Tuesday, July 12, 2011

the creative process

THE CREATIVE PROCESS AND YOU



General observations:

* There are two modes of the creative process. Manic, where you work feverishly and don't clean the house, and depressive, where you're too tired to clean and don't care, anyway.

* Alternately, the creative process can be considered a little obsessive compulsive. You get obsessed with the idea, and then you're compelled to be obsessed with the idea a little more.

It works like this:

1. It all starts with the idea. I think of it like a seed. And like seeds, not all of the ideas go on to sprout and bear fruit. Most of them never germinate. They're like that nargly little black bean in the dead side of a peanut. But when you get the seed that does spread out little green tendrils, you focus all your energy on it, and you think about it all the time. The idea is the seed, and your BRAIN is the SUN.

2. This part of the process can be especially annoying to your loved ones, who find you staring off into space like a moron and ignoring questions like, "Why didn't you turn into our neighborhood? Where are you going?" and "What's for dinner? I ASKED WHAT WAS FOR DINNER. IT'S 8PM, FOR THE LOVE OF GOD, AND THE CHILDREN ARE HUNGRY."

3. It's best if you meditate on the seed for a while and really let it blossom. Starting work too early often means your subconscious hasn't had time to fully vet the idea. If I start writing or painting before the seed has fully blossomed, I usually end up finding a fatal flaw, losing interest, and burning something. (Yes, I have scars to prove that.)

4. The next stage involves copious note-taking, especially for writing. Plot ideas, character names and descriptions, lines of dialog. These notes can be especially fun if taken during sleep hours. For example, see this page of my sleep notes.

5. Once your loved ones have given you up as hopeless and the dishes have piled up and you've completely forgotten to eat, you might finally be ready to start writing.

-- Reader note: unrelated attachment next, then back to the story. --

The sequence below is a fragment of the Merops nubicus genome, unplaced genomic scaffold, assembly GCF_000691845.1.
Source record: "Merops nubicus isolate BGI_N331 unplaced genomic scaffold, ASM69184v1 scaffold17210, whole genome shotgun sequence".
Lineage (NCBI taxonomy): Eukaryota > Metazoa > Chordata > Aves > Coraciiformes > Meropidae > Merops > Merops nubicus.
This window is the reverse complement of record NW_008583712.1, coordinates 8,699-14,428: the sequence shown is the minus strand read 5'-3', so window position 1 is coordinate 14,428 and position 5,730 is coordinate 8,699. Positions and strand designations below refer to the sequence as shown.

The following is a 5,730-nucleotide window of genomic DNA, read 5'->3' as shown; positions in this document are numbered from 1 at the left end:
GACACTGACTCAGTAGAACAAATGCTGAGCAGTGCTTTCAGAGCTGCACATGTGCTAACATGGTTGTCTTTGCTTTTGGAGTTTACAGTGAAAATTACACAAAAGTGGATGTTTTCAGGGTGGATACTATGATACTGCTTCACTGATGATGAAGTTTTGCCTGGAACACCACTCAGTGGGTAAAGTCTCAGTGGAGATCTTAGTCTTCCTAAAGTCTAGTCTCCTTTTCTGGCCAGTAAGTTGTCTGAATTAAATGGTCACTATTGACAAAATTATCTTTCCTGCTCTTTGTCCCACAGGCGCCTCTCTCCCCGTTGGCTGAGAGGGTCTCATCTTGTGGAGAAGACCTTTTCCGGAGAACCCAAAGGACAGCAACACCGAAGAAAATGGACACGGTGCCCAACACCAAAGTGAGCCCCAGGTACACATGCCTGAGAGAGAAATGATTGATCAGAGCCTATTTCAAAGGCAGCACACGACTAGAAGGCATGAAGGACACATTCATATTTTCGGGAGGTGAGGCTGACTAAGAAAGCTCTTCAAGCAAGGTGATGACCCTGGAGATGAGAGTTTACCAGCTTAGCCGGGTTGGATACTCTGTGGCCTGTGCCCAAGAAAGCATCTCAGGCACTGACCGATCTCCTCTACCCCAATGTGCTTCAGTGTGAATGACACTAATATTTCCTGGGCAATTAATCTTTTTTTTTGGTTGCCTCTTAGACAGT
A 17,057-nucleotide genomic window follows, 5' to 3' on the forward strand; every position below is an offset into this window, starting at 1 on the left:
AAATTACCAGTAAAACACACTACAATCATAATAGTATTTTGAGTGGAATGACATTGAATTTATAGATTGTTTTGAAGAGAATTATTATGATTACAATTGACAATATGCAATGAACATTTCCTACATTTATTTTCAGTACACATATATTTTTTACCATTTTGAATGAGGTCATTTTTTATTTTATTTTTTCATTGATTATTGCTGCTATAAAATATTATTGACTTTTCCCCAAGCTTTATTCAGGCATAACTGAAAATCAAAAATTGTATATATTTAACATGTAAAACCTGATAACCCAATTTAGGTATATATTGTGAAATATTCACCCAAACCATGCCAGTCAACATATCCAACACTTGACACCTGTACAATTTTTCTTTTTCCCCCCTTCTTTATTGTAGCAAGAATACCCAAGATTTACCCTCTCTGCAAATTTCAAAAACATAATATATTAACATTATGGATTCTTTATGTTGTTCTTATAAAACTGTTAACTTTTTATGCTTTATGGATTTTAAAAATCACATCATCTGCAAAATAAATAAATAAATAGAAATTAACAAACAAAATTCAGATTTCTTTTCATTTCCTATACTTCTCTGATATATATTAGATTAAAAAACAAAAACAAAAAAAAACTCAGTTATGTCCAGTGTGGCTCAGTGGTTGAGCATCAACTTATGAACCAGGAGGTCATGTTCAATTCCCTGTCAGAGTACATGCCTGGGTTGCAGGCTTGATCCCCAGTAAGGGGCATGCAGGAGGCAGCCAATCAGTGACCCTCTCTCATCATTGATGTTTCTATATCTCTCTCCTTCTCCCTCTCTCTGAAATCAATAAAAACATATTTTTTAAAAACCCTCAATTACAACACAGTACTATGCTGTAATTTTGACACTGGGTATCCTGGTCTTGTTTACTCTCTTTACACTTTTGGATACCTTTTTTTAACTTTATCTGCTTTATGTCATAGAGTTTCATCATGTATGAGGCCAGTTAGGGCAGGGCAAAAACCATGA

6. You will get a certain gleam in your eye. The sort of gleam that led Conquistadors to their alligatory deaths in Florida swamps looking for El Dorado. Now there's no stopping you. The seed has blossomed, and you are filled with madness, and the world will end if you don't write the story THAT WILL BE THE NEXT HARRY POTTER.

7. You will sit down to write four pages in a feverish frenzy at 1am.

8. These four pages will SUCK. They will SUCK HORRIBLY. And that's okay.

9. If you're really, really lucky, you will keep writing. You will neglect pretty much everything else you're supposed to do, including bathing and taking vitamins and flossing. You will be manic, obsessed, compelled, feverish, and UNSTOPPABLE.

10. Until you get to a stopping point and realize that YOU HAVE NO CLUE WHERE THIS IS GOING, and YOU ARE DOOMED.

11. You search your notes. You reinterpret your sleep notes. You lay awake at night, eyes watering, praying that something will come to you, because you have FIFTY UNBELIEVABLE PAGES.

12. The solution. It's simple. It's elegant. It comes to you while you're driving, or in the shower, or swimming in the pool, and suddenly everything is alright again. You grin like a moron, and people ask if you're on tranquilizers.

13. You go back into manic mode. You keep writing.

14. Eventually, you type the words THE END.

15. And then you learn the joys of THE EDIT CAVE.

I'm not sure, but I suspect it works the same way for other creative ventures. Music, entrepreneurship, clown school. It's this strange cycle of ups and downs that rules you as surely as the moon rules the tides. It's like the cycle grabs you in its blood-riddled teeth and shakes you like a possessed Corgi. Whatever that thing is-- you have to do it.

And there's a downside to the cycle, too. There's always the dark phase of the moon, when you fear that the muse will never return, that you are truly doomed. When there are no ideas, all the seeds turn black in the earth, and you fear that the rest of your life will be a yawning chasm of failure.

That's when I turn to reading or going through Seth Godin's blog to keep myself on track. And I remind myself that this, too, shall pass.

Wait. Screw all that. I'm going to go draw A FLOW CHART.

1 comment:

charissimo said...

What I love the most is when my characters start having conversations in my head. It makes me feel completely schizophrenic with joy.